Culture and Technology begins with several useful and clear definitions of its key themes—technology and technique, culture and the intersection between these. The authors then canvass a number of important theoretical frameworks. These are often contradictory and discontinuous, ranging from what the authors describe as the technologically deterministic approaches of Baudrillard and McLuhan, to the cultural materialism of Raymond Williams and on to Deleuze, Guattari and Virilio. The breadth of the frameworks allows the reader to get a sense of the very multidisciplinary nature of the field of inquiry.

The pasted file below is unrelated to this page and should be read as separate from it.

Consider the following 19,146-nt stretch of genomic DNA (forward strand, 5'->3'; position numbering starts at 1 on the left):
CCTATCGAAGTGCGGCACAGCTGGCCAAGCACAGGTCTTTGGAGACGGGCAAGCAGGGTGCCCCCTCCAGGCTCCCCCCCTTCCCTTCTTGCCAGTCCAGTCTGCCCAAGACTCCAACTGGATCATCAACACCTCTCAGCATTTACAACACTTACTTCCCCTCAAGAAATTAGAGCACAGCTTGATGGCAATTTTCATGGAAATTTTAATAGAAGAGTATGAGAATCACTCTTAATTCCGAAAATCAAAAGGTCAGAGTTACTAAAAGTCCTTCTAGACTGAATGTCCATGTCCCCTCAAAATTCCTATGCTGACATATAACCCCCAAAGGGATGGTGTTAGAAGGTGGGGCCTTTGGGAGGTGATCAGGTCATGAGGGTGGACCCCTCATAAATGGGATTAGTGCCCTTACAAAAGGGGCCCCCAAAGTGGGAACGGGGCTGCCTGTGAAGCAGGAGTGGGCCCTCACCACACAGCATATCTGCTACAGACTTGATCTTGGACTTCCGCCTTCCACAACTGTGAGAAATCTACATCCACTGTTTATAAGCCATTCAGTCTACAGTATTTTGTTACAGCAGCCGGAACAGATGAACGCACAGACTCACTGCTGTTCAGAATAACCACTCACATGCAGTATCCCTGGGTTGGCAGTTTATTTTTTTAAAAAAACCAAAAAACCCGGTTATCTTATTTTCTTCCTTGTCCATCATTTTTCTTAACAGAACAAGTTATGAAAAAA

Having established a ‘scene’ in which the discussion of culture and technology can occur, the authors then examine key topics. These include the relationship between art and technology; digital aesthetics; science fiction; the cyborg; artificial intelligence; war, commerce and the nation-state; and machine ecologies. Much of the material presented will be familiar to readers interested in any of these subjects. For example, the chapter on the body and technology, “Cyborgs: the Body, Information and Technology”, examines Donna Haraway’s Cyborg Manifesto, Manual De Landa’s War in the Age of Intelligent Machines, Sadie Plant’s Zeroes + Ones and N Katherine Hayles’ How We Became Posthuman, standard texts for anyone critically interested in the cyborg. What distinguishes Culture and Technology however is the straightforward manner in which the authors present these important ideas to the reader without simplifying what are often complex arguments. Though not overtly didactic in tone, the authors have produced an excellent textbook while still maintaining a scholarly and critical edge to their writing.